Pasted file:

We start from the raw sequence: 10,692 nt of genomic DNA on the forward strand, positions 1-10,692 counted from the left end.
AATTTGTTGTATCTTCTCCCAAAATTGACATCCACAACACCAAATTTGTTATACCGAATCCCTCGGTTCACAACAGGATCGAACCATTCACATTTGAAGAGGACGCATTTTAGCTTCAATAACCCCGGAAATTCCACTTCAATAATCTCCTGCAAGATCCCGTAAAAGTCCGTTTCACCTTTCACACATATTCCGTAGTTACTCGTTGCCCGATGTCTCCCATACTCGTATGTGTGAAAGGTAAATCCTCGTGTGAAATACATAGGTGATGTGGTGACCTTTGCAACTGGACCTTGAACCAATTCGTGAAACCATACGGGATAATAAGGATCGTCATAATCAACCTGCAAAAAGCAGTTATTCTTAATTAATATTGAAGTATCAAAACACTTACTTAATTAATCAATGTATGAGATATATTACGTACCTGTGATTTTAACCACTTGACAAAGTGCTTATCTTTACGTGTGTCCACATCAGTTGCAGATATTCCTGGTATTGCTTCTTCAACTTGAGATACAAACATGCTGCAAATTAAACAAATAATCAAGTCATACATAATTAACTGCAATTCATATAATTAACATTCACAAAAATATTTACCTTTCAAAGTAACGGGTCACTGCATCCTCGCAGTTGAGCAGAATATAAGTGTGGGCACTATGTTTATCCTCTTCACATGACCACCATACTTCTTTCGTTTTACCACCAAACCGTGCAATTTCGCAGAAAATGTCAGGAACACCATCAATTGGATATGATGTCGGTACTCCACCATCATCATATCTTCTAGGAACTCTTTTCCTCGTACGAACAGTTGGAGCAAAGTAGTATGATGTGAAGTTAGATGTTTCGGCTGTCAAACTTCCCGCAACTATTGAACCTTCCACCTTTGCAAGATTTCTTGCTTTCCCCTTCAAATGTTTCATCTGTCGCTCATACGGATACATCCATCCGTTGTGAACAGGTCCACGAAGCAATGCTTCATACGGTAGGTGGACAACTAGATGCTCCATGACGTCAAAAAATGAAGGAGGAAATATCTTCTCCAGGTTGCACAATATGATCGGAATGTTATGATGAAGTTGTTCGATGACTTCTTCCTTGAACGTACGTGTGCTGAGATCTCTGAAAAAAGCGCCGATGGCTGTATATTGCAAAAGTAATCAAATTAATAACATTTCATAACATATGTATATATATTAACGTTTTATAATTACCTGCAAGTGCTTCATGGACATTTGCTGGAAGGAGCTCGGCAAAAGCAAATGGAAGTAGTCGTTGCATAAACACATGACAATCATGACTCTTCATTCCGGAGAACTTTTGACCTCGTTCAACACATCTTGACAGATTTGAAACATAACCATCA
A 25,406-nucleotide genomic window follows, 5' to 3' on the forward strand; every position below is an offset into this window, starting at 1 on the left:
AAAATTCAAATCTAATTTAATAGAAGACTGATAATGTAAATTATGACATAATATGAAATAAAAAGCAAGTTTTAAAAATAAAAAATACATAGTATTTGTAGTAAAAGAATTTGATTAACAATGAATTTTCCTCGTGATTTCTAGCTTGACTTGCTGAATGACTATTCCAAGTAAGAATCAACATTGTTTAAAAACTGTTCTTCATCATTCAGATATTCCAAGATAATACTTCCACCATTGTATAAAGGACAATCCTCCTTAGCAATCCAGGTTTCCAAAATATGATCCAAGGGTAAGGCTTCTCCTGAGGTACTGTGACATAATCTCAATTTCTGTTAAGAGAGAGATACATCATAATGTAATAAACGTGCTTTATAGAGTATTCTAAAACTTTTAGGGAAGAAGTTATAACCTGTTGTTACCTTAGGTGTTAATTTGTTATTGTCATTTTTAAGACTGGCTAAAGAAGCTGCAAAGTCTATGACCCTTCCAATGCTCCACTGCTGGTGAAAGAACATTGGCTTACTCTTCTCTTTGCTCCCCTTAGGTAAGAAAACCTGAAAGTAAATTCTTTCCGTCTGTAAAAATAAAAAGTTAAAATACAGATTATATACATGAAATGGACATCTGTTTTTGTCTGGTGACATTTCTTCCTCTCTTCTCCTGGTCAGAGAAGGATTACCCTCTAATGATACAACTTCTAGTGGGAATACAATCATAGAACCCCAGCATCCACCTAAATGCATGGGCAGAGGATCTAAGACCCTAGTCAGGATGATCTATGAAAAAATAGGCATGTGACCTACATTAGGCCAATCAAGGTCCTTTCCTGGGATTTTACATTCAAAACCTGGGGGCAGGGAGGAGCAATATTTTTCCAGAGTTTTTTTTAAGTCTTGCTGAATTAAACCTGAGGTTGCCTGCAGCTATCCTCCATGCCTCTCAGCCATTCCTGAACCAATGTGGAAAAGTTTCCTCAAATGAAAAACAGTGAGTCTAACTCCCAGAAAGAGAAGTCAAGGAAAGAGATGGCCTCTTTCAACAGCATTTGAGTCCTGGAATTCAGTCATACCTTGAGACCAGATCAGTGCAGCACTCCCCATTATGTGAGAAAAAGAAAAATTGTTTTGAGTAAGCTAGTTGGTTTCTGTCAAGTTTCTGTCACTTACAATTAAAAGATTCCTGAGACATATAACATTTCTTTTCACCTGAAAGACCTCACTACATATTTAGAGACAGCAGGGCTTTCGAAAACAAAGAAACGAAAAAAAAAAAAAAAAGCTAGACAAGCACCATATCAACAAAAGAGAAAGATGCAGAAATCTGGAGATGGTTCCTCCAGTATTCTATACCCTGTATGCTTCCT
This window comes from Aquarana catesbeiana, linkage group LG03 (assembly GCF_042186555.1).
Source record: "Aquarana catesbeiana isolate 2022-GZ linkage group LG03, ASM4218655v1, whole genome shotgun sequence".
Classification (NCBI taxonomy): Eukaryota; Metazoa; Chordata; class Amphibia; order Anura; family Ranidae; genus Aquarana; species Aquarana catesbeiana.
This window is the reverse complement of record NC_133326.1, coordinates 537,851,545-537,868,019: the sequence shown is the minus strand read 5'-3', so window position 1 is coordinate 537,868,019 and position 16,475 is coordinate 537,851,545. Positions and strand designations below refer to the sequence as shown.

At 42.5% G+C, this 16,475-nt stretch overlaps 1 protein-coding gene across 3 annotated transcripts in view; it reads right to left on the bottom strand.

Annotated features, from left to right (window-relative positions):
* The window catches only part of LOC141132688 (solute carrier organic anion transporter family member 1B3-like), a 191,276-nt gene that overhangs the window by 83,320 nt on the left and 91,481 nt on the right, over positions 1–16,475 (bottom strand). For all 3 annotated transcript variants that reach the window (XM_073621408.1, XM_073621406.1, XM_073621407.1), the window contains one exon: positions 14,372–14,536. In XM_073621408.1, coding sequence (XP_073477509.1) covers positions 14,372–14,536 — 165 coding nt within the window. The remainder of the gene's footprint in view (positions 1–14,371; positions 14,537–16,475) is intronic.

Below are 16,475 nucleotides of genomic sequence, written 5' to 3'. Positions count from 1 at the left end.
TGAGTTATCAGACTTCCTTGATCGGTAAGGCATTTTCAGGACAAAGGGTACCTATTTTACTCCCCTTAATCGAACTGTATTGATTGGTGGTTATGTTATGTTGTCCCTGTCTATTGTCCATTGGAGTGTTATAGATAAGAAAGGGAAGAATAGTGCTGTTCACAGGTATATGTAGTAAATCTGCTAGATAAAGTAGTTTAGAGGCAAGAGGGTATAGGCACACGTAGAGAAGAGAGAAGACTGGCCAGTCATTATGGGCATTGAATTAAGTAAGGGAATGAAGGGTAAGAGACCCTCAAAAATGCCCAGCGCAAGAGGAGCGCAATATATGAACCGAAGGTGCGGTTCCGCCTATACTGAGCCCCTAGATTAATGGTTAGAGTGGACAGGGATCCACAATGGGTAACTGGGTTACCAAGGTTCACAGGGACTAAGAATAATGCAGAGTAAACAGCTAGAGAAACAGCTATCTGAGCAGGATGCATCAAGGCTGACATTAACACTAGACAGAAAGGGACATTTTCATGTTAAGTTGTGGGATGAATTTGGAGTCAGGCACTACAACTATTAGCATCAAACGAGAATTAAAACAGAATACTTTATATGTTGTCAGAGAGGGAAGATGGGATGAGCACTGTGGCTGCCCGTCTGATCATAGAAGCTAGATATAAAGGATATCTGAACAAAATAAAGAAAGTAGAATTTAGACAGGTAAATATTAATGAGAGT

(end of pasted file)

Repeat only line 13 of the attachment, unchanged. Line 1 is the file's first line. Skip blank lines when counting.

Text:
TGAGTTATCAGACTTCCTTGATCGGTAAGGCATTTTCAGGACAAAGGGTACCTATTTTACTCCCCTTAATCGAACTGTATTGATTGGTGGTTATGTTATGTTGTCCCTGTCTATTGTCCATTGGAGTGTTATAGATAAGAAAGGGAAGAATAGTGCTGTTCACAGGTATATGTAGTAAATCTGCTAGATAAAGTAGTTTAGAGGCAAGAGGGTATAGGCACACGTAGAGAAGAGAGAAGACTGGCCAGTCATTATGGGCATTGAATTAAGTAAGGGAATGAAGGGTAAGAGACCCTCAAAAATGCCCAGCGCAAGAGGAGCGCAATATATGAACCGAAGGTGCGGTTCCGCCTATACTGAGCCCCTAGATTAATGGTTAGAGTGGACAGGGATCCACAATGGGTAACTGGGTTACCAAGGTTCACAGGGACTAAGAATAATGCAGAGTAAACAGCTAGAGAAACAGCTATCTGAGCAGGATGCATCAAGGCTGACATTAACACTAGACAGAAAGGGACATTTTCATGTTAAGTTGTGGGATGAATTTGGAGTCAGGCACTACAACTATTAGCATCAAACGAGAATTAAAACAGAATACTTTATATGTTGTCAGAGAGGGAAGATGGGATGAGCACTGTGGCTGCCCGTCTGATCATAGAAGCTAGATATAAAGGATATCTGAACAAAATAAAGAAAGTAGAATTTAGACAGGTAAATATTAATGAGAGT